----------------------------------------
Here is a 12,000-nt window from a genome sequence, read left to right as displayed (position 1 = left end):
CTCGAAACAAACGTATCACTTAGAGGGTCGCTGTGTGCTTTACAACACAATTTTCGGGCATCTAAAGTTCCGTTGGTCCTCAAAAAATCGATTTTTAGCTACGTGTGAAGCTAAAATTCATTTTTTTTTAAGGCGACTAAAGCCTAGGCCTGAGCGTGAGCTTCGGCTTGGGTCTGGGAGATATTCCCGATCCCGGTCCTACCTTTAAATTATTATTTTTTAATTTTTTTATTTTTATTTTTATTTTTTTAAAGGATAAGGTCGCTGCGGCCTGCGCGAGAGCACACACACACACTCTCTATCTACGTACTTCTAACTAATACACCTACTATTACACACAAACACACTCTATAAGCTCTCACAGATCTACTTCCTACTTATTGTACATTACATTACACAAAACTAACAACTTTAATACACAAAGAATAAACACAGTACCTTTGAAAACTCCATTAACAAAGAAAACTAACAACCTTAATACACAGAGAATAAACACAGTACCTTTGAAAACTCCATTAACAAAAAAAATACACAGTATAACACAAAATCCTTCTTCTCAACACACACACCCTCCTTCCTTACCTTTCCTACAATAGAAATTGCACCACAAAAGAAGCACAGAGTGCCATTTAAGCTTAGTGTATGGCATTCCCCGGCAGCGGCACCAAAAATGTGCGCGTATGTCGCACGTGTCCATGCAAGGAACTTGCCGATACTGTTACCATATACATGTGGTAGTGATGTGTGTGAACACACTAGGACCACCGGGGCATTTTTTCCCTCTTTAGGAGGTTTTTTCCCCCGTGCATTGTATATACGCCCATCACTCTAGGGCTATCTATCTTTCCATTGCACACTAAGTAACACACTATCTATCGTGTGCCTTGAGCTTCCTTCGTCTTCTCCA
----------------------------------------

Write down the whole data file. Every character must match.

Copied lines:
Here is a 12,000-nt window from a genome sequence, read left to right as displayed (position 1 = left end):
CTCGAAACAAACGTATCACTTAGAGGGTCGCTGTGTGCTTTACAACACAATTTTCGGGCATCTAAAGTTCCGTTGGTCCTCAAAAAATCGATTTTTAGCTACGTGTGAAGCTAAAATTCATTTTTTTTTAAGGCGACTAAAGCCTAGGCCTGAGCGTGAGCTTCGGCTTGGGTCTGGGAGATATTCCCGATCCCGGTCCTACCTTTAAATTATTATTTTTTAATTTTTTTATTTTTATTTTTATTTTTTTAAAGGATAAGGTCGCTGCGGCCTGCGCGAGAGCACACACACACACTCTCTATCTACGTACTTCTAACTAATACACCTACTATTACACACAAACACACTCTATAAGCTCTCACAGATCTACTTCCTACTTATTGTACATTACATTACACAAAACTAACAACTTTAATACACAAAGAATAAACACAGTACCTTTGAAAACTCCATTAACAAAGAAAACTAACAACCTTAATACACAGAGAATAAACACAGTACCTTTGAAAACTCCATTAACAAAAAAAATACACAGTATAACACAAAATCCTTCTTCTCAACACACACACCCTCCTTCCTTACCTTTCCTACAATAGAAATTGCACCACAAAAGAAGCACAGAGTGCCATTTAAGCTTAGTGTATGGCATTCCCCGGCAGCGGCACCAAAAATGTGCGCGTATGTCGCACGTGTCCATGCAAGGAACTTGCCGATACTGTTACCATATACATGTGGTAGTGATGTGTGTGAACACACTAGGACCACCGGGGCATTTTTTCCCTCTTTAGGAGGTTTTTTCCCCCGTGCATTGTATATACGCCCATCACTCTAGGGCTATCTATCTTTCCATTGCACACTAAGTAACACACTATCTATCGTGTGCCTTGAGCTTCCTTCGTCTTCTCCA